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Parade - Apologies to the Queen Mary
Mouse on one side, The Arcade Fire on the other and this lot in
between. More Canadians, but not all that brilliant an album.
I like this, I honestly
do. It's okay, starts well, and although it tails off a little,
is largely consistent. But somehow I never quite got into it. It's
a good album, but never quite swept me off my feet.
Your Hands Say Yeah
really like this. It's another product of the sort of viral marketing
techniques that made the Arctic Monkeys huge long before they released
anything of note, although this time the source is Philadelphia,
via Brooklyn, rather than Sheffield.
The voice is something
of a bone of contention here, given the lead singer patently can't
sing a note. Bollocks, as far as I'm concerned - he can't sing but
it still sounds brilliant. He is very reminiscent of David Byrne
in early Talking Heads stuff (I pinched that one from Word or Mojo,
not my own spot!) and the lilt of the music owes a lot to Tom Waits
and has a certain circus chaos that gives it all sorts of energy
I really like this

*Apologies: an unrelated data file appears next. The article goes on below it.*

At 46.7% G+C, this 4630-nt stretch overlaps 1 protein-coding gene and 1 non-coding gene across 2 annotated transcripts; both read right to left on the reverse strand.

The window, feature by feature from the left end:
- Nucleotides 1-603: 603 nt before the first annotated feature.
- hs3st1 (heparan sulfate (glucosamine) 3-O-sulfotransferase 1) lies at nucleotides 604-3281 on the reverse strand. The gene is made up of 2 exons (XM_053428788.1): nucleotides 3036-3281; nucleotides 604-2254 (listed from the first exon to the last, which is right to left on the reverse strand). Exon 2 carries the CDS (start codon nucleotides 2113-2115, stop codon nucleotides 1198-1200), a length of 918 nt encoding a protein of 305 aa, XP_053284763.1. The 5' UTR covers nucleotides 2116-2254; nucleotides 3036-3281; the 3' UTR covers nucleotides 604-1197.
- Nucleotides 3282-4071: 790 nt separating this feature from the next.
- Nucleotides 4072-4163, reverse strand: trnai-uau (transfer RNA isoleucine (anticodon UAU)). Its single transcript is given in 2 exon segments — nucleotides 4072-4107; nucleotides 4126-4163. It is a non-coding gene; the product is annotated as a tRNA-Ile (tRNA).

album, although I couldn't really say why. It's bedlam, and there
are all sorts of technical complaints that many reviewers have picked
up on, all of which are valid. he can't sing, the music is haphazard
at best, but I like it. So bugger off.
just raved about Canadian music I know I should be lauding an album
by possibly the first ever Canadian Supergroup in the history of
the universe. But no. Sorry.
Ultimately it all comes
down to whether or not you like a group's tunes, and for some reason
there was nothing in this album to really draw me in and get me
humming along. I doubt if I'd actually recognise one of their songs
if it was used as the introduction to Match of the Day.
The sound is good -
it sounds like the kind of music I should like - but nothing has
really drawn me into this album and I'm afraid I find it completely
New Pornographers - Twin Cinema
really hard to describe this album, but it's part of a sudden wave
of brilliant Canadian groups that have emerged recently. This is
a relief to we Canadians I can tell you, having been responsible
for the execrable likes of Celine Dion, Brian Adams and Alanis Morissette,
we now have a scene to be proud of, at long last! They accompany
the likes of Broken Social Scene, Wolf Parade and The Arcade Fire
this year, adding to earlier breakthroughs by the likes of The Dears
and Hot Hot Heat.
The New Pornographers
don't sound like any of these, however. Their are shades of The
Arcade Fire at times, but it's not really similar music. They're
punky and spiky, but not in a retro or a bluesy way, as has been
the recent fashion. There are certain parallels to Modest Mouse
at times too, but again it's not quite an accurate comparison.
I'm baffled. It's an
excellent album though.
Cab For Cutie - Plans
but a little bland. They are well-loved in America, and hail from
the cold and wet state of Washington on the North-West coast. I
don't know how much of their writing they do there, but it seems
like it influences the atmosphere they create - warm, cosy, intimate